FAQ: Must I retain original business expense receipts if I computer scan them?
No, taxpayers may destroy the original hardcopy of books and records and the original computerized records detailing the expenses of a business if they use an electronic storage system.
Business often maintain their books and records by scanning hardcopies of their documents onto a computer hard drive, burning them onto compact disc, or saving them to a portable storage device. The IRS classifies records stored in this manner as an “electronic storage system.” Businesses using an electronic storage system are considered to have fulfilled IRS records requirements for all taxpayers, should they meet certain requirements. And, they have the freedom to reduce the amount of paperwork their enterprise must manage.
Code Sec. 6001 requires all persons liable for tax to keep records as the IRS requires. In addition to persons liable for tax, those who file informational returns must file such returns and make use of their records to prove their gross income, deductions, credits, and other matters. For example, businesses must substantiate deductions for business expenses with appropriate records and they must file informational returns showing salaries and benefits paid to employees.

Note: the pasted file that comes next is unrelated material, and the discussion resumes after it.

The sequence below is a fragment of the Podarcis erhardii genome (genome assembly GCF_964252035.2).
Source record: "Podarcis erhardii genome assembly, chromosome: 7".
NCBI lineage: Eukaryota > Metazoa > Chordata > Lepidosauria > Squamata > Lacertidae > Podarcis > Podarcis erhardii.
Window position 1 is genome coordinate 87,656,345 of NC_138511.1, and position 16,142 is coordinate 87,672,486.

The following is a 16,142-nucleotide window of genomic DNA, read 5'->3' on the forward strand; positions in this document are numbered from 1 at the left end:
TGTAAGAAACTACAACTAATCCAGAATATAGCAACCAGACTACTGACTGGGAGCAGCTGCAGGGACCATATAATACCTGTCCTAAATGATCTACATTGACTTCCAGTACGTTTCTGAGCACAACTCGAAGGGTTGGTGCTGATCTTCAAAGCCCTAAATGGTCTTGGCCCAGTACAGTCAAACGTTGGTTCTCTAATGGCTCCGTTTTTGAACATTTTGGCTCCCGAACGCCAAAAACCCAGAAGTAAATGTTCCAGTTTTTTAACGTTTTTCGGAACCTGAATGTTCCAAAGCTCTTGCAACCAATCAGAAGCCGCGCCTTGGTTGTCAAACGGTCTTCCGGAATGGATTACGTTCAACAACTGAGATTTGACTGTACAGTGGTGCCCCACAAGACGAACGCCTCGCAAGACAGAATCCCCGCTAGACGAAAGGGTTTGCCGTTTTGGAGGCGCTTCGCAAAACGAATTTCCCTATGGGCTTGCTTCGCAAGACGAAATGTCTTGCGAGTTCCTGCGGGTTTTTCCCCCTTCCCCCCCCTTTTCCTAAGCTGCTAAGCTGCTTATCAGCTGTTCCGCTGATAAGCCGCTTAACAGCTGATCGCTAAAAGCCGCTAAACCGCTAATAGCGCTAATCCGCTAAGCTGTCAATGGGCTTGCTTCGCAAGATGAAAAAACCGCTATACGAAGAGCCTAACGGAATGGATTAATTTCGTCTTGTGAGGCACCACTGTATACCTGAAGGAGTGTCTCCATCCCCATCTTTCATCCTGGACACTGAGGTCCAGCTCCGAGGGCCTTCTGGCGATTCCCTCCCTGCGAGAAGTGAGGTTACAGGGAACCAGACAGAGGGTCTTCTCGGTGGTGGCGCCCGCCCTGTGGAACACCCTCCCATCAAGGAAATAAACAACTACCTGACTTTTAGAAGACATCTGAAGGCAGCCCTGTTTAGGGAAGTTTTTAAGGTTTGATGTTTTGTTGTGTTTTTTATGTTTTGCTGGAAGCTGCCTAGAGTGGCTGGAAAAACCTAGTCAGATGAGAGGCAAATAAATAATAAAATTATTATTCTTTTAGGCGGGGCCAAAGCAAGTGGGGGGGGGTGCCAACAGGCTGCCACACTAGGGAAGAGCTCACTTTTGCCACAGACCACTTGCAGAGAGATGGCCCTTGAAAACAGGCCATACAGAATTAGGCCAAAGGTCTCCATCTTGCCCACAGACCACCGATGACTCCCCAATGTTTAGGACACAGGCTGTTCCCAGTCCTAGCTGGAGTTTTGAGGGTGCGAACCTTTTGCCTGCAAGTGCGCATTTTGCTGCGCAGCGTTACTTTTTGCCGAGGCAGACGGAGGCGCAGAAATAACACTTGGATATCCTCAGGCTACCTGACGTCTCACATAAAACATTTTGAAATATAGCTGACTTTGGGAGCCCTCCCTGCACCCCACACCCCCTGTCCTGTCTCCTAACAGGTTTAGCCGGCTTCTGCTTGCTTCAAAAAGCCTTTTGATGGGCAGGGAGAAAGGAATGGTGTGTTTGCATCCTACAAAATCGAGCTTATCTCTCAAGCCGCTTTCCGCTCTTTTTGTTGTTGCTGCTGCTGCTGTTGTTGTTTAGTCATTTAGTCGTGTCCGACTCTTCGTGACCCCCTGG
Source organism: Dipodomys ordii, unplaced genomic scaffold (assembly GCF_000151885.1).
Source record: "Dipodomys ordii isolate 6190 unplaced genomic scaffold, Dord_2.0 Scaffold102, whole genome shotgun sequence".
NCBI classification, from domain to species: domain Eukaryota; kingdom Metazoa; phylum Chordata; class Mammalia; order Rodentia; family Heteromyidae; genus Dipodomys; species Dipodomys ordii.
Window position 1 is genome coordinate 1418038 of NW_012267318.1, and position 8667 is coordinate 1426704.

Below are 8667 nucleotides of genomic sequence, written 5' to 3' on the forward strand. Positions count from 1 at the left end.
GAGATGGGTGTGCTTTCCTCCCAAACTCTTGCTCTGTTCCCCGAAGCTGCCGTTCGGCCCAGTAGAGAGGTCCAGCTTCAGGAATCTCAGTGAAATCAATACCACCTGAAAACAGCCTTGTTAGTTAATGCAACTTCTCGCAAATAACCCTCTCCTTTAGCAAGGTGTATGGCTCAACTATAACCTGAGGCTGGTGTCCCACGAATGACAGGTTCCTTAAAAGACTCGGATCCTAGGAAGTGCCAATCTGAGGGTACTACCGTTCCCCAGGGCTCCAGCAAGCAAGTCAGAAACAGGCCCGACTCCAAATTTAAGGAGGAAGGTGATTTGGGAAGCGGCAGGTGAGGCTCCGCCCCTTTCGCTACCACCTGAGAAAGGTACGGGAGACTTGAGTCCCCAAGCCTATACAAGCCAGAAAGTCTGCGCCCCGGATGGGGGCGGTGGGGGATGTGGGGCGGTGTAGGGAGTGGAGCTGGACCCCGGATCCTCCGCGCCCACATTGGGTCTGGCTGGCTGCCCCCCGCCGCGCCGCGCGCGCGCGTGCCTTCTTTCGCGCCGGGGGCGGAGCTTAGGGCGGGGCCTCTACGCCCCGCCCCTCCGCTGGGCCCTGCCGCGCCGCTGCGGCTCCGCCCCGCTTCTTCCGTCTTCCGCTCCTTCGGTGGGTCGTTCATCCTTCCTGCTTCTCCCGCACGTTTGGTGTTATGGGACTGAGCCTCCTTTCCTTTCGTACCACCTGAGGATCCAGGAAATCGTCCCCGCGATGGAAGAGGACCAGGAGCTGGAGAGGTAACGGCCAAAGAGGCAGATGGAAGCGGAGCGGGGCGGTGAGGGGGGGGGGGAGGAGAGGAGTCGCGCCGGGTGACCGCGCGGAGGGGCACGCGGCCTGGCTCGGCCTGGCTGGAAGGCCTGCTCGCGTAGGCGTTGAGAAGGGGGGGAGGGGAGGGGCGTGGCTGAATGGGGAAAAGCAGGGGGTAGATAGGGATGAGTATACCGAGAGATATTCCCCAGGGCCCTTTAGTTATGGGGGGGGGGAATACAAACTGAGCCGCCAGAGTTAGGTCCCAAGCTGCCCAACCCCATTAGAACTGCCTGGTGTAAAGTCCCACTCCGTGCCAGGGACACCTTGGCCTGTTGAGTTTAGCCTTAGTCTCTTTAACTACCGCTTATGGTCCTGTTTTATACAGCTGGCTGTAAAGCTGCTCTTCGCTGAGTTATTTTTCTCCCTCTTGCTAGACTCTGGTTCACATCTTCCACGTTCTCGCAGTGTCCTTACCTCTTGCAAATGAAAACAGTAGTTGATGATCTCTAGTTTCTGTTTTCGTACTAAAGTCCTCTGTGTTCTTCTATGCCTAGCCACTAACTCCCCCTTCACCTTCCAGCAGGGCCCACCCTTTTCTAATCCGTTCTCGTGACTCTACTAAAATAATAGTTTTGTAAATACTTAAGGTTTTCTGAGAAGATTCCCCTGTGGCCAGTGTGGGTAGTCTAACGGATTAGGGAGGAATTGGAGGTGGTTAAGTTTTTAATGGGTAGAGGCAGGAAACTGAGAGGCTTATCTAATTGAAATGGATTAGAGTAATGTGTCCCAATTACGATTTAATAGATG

It is possible for businesses using an electronic storage system to satisfy these requirements under Code Sec. 6001. However, they must fulfill certain obligations.
In addition, using an electronic storage system may allow businesses to destroy the original hardcopy of their books and records, as well as the original computerized records used to fulfill the record-keeping requirements of Code Sec. 6001. To take advantage of this option, taxpayers must:
(1) Test their electronic storage system to establish that hardcopy and computerized books and records are being reproduced according to certain requirements, and
(2) Implement procedures to assure that its electronic storage system is compliant with IRS requirements into the future.
Our firm would be glad to work with you to meet the IRS’s specifications, should you want to establish a computerized recordkeeping system for your business. The time spent now can be worth considerable time and money saved by a streamlined and organized system of receipts and records.